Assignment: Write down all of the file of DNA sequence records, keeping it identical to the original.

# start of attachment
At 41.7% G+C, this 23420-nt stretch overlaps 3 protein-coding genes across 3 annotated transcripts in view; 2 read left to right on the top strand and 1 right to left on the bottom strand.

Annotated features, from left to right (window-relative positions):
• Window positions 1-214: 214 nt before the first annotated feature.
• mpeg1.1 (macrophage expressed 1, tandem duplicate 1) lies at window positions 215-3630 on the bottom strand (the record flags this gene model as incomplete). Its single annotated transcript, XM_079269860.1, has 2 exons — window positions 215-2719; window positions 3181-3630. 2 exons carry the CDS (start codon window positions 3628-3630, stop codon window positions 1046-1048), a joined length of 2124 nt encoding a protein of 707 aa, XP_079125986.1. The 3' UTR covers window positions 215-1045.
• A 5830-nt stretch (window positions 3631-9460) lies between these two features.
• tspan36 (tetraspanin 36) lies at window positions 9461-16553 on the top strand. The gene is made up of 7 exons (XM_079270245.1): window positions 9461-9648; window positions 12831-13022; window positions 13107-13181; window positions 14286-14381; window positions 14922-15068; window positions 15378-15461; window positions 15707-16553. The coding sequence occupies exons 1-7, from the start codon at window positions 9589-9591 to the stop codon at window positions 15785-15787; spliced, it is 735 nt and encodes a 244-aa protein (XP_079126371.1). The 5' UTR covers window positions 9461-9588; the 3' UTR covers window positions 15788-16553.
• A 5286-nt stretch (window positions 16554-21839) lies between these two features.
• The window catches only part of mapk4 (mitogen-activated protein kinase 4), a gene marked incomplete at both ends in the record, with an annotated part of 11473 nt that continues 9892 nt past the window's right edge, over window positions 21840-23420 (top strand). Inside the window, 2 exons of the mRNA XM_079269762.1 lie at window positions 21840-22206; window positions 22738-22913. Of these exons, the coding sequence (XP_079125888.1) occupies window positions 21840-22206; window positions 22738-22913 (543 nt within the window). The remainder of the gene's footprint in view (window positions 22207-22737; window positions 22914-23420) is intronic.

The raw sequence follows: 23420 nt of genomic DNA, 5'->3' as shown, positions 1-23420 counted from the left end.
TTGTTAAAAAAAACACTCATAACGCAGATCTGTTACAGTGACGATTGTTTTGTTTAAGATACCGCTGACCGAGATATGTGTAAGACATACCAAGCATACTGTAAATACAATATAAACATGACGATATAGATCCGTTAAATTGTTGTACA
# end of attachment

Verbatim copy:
At 41.7% G+C, this 23420-nt stretch overlaps 3 protein-coding genes across 3 annotated transcripts in view; 2 read left to right on the top strand and 1 right to left on the bottom strand.

Annotated features, from left to right (window-relative positions):
• Window positions 1-214: 214 nt before the first annotated feature.
• mpeg1.1 (macrophage expressed 1, tandem duplicate 1) lies at window positions 215-3630 on the bottom strand (the record flags this gene model as incomplete). Its single annotated transcript, XM_079269860.1, has 2 exons — window positions 215-2719; window positions 3181-3630. 2 exons carry the CDS (start codon window positions 3628-3630, stop codon window positions 1046-1048), a joined length of 2124 nt encoding a protein of 707 aa, XP_079125986.1. The 3' UTR covers window positions 215-1045.
• A 5830-nt stretch (window positions 3631-9460) lies between these two features.
• tspan36 (tetraspanin 36) lies at window positions 9461-16553 on the top strand. The gene is made up of 7 exons (XM_079270245.1): window positions 9461-9648; window positions 12831-13022; window positions 13107-13181; window positions 14286-14381; window positions 14922-15068; window positions 15378-15461; window positions 15707-16553. The coding sequence occupies exons 1-7, from the start codon at window positions 9589-9591 to the stop codon at window positions 15785-15787; spliced, it is 735 nt and encodes a 244-aa protein (XP_079126371.1). The 5' UTR covers window positions 9461-9588; the 3' UTR covers window positions 15788-16553.
• A 5286-nt stretch (window positions 16554-21839) lies between these two features.
• The window catches only part of mapk4 (mitogen-activated protein kinase 4), a gene marked incomplete at both ends in the record, with an annotated part of 11473 nt that continues 9892 nt past the window's right edge, over window positions 21840-23420 (top strand). Inside the window, 2 exons of the mRNA XM_079269762.1 lie at window positions 21840-22206; window positions 22738-22913. Of these exons, the coding sequence (XP_079125888.1) occupies window positions 21840-22206; window positions 22738-22913 (543 nt within the window). The remainder of the gene's footprint in view (window positions 22207-22737; window positions 22914-23420) is intronic.

The raw sequence follows: 23420 nt of genomic DNA, 5'->3' as shown, positions 1-23420 counted from the left end.
TTGTTAAAAAAAACACTCATAACGCAGATCTGTTACAGTGACGATTGTTTTGTTTAAGATACCGCTGACCGAGATATGTGTAAGACATACCAAGCATACTGTAAATACAATATAAACATGACGATATAGATCCGTTAAATTGTTGTACA